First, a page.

• Former NSA contractor, Edward Snowden, who leaked classified documents and violated espionage statutes, evaded extradition by fleeing to Russia.
  • WikiLeaks founder, Julian Assange, faces extradition hearings in a long battle to be returned to the United States for publishing confidential military and diplomatic documents, though the political nature of the offenses make extradition unlikely.
  • Egyptian cleric, Abu Hamza al-Masri, was extradited to the United States after years of extradition requests and legal processes and was convicted for supporting Al Qaeda and Taliban terrorists.

Are There Any Alternatives to Extradition?

Waivers, extraordinary rendition, prosecution in the foreign country, and deportation are examples of alternatives to extradition.

  • Waivers: Sometimes, the defendant may wish to waive the extradition hearing and details of the extradition process and simply be surrendered to the requesting jurisdiction.
  • Extraordinary Rendition: In these circumstances, the defendant is forcibly abducted, denied access to the judicial process of the foreign country, and brought back to the United States or another country for detention or other legal process. This is a controversial practice, though the U.S. Supreme Court in United States v. Alvarez-Machain, 504 U.S. 655 (1992) held that the defendant can stand trial for violations of U.S. criminal laws even if the defendant was forcibly abducted from another country and brought to the United States.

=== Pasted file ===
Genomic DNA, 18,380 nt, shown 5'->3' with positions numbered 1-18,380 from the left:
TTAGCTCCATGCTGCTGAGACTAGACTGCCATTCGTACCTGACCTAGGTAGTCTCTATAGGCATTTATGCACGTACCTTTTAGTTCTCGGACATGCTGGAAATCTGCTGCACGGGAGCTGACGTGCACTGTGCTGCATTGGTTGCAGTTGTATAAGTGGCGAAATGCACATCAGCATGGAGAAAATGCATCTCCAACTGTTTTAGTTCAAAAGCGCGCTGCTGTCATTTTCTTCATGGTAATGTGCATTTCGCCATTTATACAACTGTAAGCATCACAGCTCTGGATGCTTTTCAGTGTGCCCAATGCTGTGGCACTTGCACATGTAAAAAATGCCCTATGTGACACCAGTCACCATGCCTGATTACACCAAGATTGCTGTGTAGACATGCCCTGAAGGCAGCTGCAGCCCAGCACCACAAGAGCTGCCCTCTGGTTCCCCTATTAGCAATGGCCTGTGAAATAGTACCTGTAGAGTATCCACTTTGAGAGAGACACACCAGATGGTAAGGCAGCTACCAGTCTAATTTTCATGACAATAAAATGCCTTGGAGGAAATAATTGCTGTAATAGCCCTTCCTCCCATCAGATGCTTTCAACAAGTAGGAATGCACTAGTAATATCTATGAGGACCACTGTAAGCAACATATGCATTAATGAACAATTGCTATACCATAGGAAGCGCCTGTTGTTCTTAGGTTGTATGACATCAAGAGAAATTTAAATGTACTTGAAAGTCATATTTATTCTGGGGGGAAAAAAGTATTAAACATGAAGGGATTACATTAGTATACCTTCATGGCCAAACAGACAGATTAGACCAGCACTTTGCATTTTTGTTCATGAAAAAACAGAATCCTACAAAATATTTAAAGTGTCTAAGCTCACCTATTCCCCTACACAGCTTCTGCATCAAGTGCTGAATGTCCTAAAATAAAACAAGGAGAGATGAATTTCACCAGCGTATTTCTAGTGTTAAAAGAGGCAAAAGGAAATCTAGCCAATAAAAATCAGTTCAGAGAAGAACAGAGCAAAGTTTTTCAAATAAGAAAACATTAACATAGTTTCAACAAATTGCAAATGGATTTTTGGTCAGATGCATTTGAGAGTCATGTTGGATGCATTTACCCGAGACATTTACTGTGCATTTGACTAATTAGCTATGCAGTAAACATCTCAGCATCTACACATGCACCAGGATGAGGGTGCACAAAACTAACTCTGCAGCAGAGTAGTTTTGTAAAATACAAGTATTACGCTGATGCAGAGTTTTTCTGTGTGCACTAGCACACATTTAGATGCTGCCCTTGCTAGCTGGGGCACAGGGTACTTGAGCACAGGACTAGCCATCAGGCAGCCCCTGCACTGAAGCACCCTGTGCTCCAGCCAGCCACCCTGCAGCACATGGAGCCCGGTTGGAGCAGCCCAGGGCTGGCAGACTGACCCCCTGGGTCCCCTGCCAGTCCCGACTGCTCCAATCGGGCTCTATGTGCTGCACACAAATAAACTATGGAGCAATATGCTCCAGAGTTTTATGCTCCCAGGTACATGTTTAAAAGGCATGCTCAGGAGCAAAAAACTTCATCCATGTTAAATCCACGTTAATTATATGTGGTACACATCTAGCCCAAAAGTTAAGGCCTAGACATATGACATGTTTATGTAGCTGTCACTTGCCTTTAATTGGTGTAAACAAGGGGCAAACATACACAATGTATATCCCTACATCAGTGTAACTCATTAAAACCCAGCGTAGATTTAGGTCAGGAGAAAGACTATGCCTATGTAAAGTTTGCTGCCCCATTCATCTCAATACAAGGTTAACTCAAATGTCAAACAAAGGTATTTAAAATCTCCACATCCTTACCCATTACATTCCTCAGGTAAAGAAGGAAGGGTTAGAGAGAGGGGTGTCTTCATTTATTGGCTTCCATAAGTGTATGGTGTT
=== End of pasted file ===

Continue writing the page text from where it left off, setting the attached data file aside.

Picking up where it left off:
• Prosecution in the Foreign Country: This option entails prosecuting the individual in the foreign country and usually occurs in situations where the defendant is a citizen of that foreign country and, consequently, not subject to extradition to the United States.
  • Deportation: This process is most common with U.S./Mexican relations regarding drug trafficking or narcotics offenses. Here, the country agrees to deport the defendant to the United States as opposed to proceeding through the extradition process.

Need Advice on Extradition?

Both international and interstate extradition is a complex and multi-step process. Most importantly, it is a dauting prospect and carries with it the potential of severe penalties, significant jail time, and reputational damage.

It is imperative to retain competent counsel to handle either international or interstate extradition requests.

Call 888-680-1745 or contact us online today for a free consultation to help fight for your rights and prepare your extradition defense.